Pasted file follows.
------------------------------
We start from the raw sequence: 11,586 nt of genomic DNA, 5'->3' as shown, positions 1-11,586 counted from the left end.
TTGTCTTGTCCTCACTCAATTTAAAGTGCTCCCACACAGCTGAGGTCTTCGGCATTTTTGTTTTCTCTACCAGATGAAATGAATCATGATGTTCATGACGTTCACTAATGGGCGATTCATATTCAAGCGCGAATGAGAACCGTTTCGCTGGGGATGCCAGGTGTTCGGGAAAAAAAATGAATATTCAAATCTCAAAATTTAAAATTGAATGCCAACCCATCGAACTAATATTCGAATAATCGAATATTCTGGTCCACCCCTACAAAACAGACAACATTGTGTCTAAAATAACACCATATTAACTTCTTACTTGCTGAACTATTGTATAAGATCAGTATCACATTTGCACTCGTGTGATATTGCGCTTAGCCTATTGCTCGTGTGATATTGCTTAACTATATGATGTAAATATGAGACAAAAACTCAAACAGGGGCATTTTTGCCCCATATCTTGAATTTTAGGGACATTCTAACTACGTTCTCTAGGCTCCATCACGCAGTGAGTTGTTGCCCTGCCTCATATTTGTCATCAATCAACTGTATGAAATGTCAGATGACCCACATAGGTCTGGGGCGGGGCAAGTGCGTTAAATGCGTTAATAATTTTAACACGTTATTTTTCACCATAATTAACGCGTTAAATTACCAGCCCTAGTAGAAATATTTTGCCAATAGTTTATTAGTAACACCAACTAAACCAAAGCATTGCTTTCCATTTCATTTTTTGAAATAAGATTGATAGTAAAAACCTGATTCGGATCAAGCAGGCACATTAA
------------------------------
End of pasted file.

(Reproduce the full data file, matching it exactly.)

We start from the raw sequence: 11,586 nt of genomic DNA, 5'->3' as shown, positions 1-11,586 counted from the left end.
TTGTCTTGTCCTCACTCAATTTAAAGTGCTCCCACACAGCTGAGGTCTTCGGCATTTTTGTTTTCTCTACCAGATGAAATGAATCATGATGTTCATGACGTTCACTAATGGGCGATTCATATTCAAGCGCGAATGAGAACCGTTTCGCTGGGGATGCCAGGTGTTCGGGAAAAAAAATGAATATTCAAATCTCAAAATTTAAAATTGAATGCCAACCCATCGAACTAATATTCGAATAATCGAATATTCTGGTCCACCCCTACAAAACAGACAACATTGTGTCTAAAATAACACCATATTAACTTCTTACTTGCTGAACTATTGTATAAGATCAGTATCACATTTGCACTCGTGTGATATTGCGCTTAGCCTATTGCTCGTGTGATATTGCTTAACTATATGATGTAAATATGAGACAAAAACTCAAACAGGGGCATTTTTGCCCCATATCTTGAATTTTAGGGACATTCTAACTACGTTCTCTAGGCTCCATCACGCAGTGAGTTGTTGCCCTGCCTCATATTTGTCATCAATCAACTGTATGAAATGTCAGATGACCCACATAGGTCTGGGGCGGGGCAAGTGCGTTAAATGCGTTAATAATTTTAACACGTTATTTTTCACCATAATTAACGCGTTAAATTACCAGCCCTAGTAGAAATATTTTGCCAATAGTTTATTAGTAACACCAACTAAACCAAAGCATTGCTTTCCATTTCATTTTTTGAAATAAGATTGATAGTAAAAACCTGATTCGGATCAAGCAGGCACATTAA